Retailing Tip: Get Closer to the People Who Matter Most

Over the past year, I have been addicted to the CBS TV show “Undercover Boss.”  This is a reality show where a company CEO, or other senior leader goes undercover as a new employee in order to see what is really happening in their company.  In almost every case this is a real moment of truth – and surprise – as regards what is really happening in the company.  It is always interesting to see when smart people realize that they really do not know it all.

Not too long ago, our retail consulting firm was engaged by an owner of 50 retail specialty locations.  We were engaged to help him improve the productivity of his sales associates and store managers.

As part of almost every engagement we like to spend a few days in our clients’ stores and on the road with their field managers.  Our customer observations and conversations with team members let us get a deeper understanding of what areas can and should be improved. 

As often happens in these cases we found a number of things that could be addressed to improve productivity.  These including simplifying compensation programs, optimizing store schedules, implementing retail sales training and improving performance management practices.  But the biggest take away for us was that the top management of the company was unaware of and surprised by the root causes of many of their productivity issues. 

They thought that their problems were with poor policies and procedures.  Instead, the biggest challenge was that they had not visited a store in over a year and were unaware of the issues that front-line sales representatives and their customers were facing on a daily basis.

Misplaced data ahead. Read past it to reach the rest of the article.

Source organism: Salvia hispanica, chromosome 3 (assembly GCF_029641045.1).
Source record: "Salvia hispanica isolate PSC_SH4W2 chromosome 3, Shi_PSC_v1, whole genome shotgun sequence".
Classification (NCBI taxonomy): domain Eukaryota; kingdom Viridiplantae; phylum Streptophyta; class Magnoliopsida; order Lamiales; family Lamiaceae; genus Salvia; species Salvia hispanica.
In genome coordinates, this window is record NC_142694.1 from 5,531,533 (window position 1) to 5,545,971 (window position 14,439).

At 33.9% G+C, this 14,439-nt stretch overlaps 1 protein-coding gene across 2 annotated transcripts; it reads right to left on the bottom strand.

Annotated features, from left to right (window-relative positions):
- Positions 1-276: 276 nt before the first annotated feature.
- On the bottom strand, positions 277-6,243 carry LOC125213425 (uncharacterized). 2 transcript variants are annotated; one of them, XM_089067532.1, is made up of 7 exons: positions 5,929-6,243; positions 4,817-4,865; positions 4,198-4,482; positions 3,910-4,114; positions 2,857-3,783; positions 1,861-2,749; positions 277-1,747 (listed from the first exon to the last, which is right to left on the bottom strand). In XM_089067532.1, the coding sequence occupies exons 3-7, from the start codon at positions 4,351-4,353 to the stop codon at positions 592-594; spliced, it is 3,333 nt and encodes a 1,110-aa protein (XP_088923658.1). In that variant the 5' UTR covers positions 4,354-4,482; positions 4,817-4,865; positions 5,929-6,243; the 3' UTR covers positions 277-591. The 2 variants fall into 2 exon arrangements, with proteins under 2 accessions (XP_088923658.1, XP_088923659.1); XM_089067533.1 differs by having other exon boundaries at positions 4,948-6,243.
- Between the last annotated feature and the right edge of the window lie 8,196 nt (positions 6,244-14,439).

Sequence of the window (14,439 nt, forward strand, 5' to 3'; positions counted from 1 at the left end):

Hiring retail consultants is a great way to get an impartial and unvarnished view of your business and the opportunities you have for improving it.  Mystery shopping and point-of-sale data are also great tools for getting feedback about your business.  Many retailers are also utilizing social media tools like Facebook and Twitter to communicate with customers, but in the end, you cannot forget the human element.  That is getting into your stores, working alongside your retail sales representatives and speaking directly with your customers. 

The moral of the story…If you do not want to be surprised about your business, get closer to the people that matter most – customers and the people who serve them.

–          David Goodwin is the Principal of the Retail Advocacy Group.  As a 30 year veteran of the retail industry he has hired, trained, and performance managed thousands of retail sales representatives and retail managers.  You can learn more about instructor-led and e-learning training solutions for retailers at